Updates: Botulism in Nacho Cheese, Salmonella in Maradol Papaya, Listeria in the Environment, and Our New Trending Page
California Department of Public Health confirms that botulism outbreak was Linked to Retail PracticesIn May we reported on a Botulism outbreak resulting from the consumption of nacho cheese sauce served at the Valley Oak Food and fuel gas station in Walnut Grove, California. The outbreak included 10 cases of laboratory confirmed C. botulinum toxin type A. All patients were hospitalized and one death was reported. Customers spread the nacho cheese sauce on chips from a counter-top self-service warming dispenser. According to a memo from the California Department of Public Health, the operators at the gas station were mainly responsible for the outbreak because the reasons for the outbreak were:
- The bag of nacho cheese (5 lb) collected at the retail location on May 5, 2017, was consumed past the “Best By” date.
- The gas station did not maintain records of the time in which the bag nacho cheese was added to the warming unit. Therefore, the cheese might have been left too long in the warmer.
- The designated tool to open the nacho cheese bag was not used to open the bag of cheese.
Multistate Outbreak of Salmonella Anatum Infections Linked to Imported Maradol PapayasThe CDC reports on the newest outbreak relating to papayas from Mexico. This is the fourth investigation involving to papayas from Mexico this year. On September 4, 2017, the CDC reported that 14 people in 3 states were infected with the outbreak strain of S. anatum. Five hospitalizations and one death resulted from this outbreak. Epidemiological and laboratory data indicated that papaya from Mexico imported by Bravo Produce Inc. of San Ysidro, California is the probable source of the outbreak. On September 10, the FDA and the distributor withdrew the product from the market. The CDC pulseNet data base identified 6 more individuals with the same DNA fingerprint that recently became ill.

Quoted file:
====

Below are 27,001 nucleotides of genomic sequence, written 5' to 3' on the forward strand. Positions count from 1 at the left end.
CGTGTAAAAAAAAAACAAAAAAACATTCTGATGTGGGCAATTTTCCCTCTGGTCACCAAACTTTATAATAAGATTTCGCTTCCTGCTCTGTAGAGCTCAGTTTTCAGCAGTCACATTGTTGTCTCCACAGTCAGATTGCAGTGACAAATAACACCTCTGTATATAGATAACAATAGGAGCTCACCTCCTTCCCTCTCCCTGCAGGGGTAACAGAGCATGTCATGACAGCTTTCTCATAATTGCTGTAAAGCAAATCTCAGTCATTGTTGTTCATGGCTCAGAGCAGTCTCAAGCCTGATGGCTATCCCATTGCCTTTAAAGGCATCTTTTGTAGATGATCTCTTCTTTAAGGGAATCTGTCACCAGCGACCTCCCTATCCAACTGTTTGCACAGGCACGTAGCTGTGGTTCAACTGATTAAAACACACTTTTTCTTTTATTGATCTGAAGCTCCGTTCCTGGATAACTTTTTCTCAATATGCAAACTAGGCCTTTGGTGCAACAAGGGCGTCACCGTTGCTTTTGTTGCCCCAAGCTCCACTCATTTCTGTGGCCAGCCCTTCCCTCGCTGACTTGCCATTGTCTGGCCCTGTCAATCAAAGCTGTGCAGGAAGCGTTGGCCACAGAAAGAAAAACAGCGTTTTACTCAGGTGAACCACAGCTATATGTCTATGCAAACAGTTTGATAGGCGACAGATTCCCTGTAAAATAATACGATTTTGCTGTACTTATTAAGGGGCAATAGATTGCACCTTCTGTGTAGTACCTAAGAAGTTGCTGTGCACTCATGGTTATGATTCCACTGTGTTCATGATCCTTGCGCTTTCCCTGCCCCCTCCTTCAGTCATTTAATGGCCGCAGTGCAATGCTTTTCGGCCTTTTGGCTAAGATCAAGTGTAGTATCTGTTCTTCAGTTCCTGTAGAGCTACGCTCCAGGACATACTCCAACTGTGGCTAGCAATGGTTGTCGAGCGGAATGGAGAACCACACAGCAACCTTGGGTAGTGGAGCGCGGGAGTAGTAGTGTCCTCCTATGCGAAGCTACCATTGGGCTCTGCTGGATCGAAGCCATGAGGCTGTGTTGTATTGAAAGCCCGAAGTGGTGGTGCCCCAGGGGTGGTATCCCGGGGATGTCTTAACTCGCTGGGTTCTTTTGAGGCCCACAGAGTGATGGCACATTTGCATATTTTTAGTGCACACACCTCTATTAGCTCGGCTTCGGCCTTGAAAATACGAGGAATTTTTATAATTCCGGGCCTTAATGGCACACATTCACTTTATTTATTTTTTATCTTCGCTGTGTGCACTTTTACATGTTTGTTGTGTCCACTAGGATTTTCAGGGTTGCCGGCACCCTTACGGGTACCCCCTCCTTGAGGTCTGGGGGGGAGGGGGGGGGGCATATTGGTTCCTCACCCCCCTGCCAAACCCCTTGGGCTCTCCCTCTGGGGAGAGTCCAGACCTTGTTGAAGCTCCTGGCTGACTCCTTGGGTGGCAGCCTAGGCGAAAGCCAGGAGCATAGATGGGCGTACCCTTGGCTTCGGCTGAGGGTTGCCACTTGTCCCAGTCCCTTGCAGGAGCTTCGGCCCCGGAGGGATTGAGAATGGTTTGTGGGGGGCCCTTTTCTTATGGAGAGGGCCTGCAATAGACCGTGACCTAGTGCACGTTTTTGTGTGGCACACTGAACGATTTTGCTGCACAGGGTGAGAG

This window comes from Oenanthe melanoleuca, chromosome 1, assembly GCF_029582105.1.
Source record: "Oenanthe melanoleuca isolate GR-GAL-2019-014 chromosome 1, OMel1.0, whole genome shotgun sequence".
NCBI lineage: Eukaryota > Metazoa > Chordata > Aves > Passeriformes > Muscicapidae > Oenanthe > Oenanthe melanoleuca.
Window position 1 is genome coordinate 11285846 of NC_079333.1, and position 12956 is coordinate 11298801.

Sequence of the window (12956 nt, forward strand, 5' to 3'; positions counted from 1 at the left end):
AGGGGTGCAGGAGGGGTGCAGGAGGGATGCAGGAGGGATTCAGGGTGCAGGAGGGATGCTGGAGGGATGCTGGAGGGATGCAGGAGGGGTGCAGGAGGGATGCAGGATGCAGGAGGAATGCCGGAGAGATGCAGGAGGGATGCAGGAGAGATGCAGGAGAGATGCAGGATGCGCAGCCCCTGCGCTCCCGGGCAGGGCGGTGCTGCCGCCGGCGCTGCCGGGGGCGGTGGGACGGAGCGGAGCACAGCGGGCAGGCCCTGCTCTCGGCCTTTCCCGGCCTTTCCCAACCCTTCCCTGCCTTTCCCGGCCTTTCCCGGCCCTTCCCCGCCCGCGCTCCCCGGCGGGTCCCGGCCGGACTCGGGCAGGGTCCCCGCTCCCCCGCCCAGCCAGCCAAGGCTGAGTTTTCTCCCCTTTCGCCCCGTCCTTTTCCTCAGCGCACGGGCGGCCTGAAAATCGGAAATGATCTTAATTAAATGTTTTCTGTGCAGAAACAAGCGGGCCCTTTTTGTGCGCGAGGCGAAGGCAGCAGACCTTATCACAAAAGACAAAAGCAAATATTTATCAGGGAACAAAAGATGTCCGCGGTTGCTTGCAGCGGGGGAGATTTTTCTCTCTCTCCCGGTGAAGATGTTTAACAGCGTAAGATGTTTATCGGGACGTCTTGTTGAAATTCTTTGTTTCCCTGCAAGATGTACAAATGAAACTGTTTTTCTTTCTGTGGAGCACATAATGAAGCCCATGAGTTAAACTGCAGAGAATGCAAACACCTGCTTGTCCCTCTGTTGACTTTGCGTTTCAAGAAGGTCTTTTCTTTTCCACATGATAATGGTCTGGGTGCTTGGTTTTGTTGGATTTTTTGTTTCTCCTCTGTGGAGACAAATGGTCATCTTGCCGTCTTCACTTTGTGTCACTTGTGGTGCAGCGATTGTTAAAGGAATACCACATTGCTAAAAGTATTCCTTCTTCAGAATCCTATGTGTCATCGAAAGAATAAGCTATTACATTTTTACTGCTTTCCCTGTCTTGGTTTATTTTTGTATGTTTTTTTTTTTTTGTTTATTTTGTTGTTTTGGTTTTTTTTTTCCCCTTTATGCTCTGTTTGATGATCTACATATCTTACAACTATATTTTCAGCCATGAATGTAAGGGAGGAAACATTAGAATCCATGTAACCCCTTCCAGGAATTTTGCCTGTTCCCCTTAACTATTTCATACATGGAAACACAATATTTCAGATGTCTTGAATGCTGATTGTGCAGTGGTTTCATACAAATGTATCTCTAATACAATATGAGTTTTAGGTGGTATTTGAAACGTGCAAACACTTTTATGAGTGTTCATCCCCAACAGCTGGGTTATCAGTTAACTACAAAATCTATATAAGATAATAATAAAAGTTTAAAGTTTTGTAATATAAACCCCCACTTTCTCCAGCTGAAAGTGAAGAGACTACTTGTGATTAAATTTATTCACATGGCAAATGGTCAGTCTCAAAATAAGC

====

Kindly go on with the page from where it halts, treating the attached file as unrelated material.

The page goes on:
Environmental sampling of a plant in Germany linked to Listeria OutbreakWith the increase in environmental sampling mandated by the FSMA, and the numerous recalls resulting from the program, I find it interesting that environmental sampling was inked to a Listeriosis outbreak in Germany. A conveyor belt in a meat processing plant, moving product before packaging, was most likely the source of the contamination. In 2015, an outbreak of Listeriosis was reported in Germany, caused by L. monocytogenes ½ a. In Emerging Infectious Diseases Volume 23, Number 10—October 2017, Molecular Tracing to Find Source of Protracted Invasive Listeriosis Outbreak, Southern Germany, 2012–2016 Kleta et al. using forensic microbiology, had identified several products from one manufacturer contaminated with the outbreak genotype Listeria. Their conclusion was based on the facts that:
- L. monocytogenes outbreak strain was isolated from several products of the same manufacturer
- The outbreak strain was absent in other products collected during the same period
- Epidemiological findings suggested that the source of the outbreak was from this single factory
- The meat processing plant predominantly supplied grocery stores of a single company
- Patience food consumption histories were compatible with the molecular typing results